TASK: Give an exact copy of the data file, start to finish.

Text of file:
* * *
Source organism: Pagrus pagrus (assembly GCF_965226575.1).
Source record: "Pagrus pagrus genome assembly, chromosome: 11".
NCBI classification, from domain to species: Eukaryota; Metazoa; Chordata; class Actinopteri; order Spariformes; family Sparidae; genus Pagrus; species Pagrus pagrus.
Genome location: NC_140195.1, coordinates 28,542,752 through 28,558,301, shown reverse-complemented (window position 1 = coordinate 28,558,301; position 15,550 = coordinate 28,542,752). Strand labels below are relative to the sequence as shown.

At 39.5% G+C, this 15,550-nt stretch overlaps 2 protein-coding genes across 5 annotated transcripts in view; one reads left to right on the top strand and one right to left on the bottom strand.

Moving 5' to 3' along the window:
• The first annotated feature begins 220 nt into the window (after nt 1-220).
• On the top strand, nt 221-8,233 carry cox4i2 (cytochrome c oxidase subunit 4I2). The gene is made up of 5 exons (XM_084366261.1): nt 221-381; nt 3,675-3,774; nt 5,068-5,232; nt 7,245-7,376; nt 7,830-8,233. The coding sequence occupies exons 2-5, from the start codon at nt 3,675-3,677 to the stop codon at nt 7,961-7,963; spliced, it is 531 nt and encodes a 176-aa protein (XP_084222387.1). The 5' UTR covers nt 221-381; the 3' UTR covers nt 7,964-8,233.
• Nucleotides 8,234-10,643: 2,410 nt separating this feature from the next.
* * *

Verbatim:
Source organism: Pagrus pagrus (assembly GCF_965226575.1).
Source record: "Pagrus pagrus genome assembly, chromosome: 11".
NCBI classification, from domain to species: Eukaryota; Metazoa; Chordata; class Actinopteri; order Spariformes; family Sparidae; genus Pagrus; species Pagrus pagrus.
Genome location: NC_140195.1, coordinates 28,542,752 through 28,558,301, shown reverse-complemented (window position 1 = coordinate 28,558,301; position 15,550 = coordinate 28,542,752). Strand labels below are relative to the sequence as shown.

At 39.5% G+C, this 15,550-nt stretch overlaps 2 protein-coding genes across 5 annotated transcripts in view; one reads left to right on the top strand and one right to left on the bottom strand.

Moving 5' to 3' along the window:
• The first annotated feature begins 220 nt into the window (after nt 1-220).
• On the top strand, nt 221-8,233 carry cox4i2 (cytochrome c oxidase subunit 4I2). The gene is made up of 5 exons (XM_084366261.1): nt 221-381; nt 3,675-3,774; nt 5,068-5,232; nt 7,245-7,376; nt 7,830-8,233. The coding sequence occupies exons 2-5, from the start codon at nt 3,675-3,677 to the stop codon at nt 7,961-7,963; spliced, it is 531 nt and encodes a 176-aa protein (XP_084222387.1). The 5' UTR covers nt 221-381; the 3' UTR covers nt 7,964-8,233.
• Nucleotides 8,234-10,643: 2,410 nt separating this feature from the next.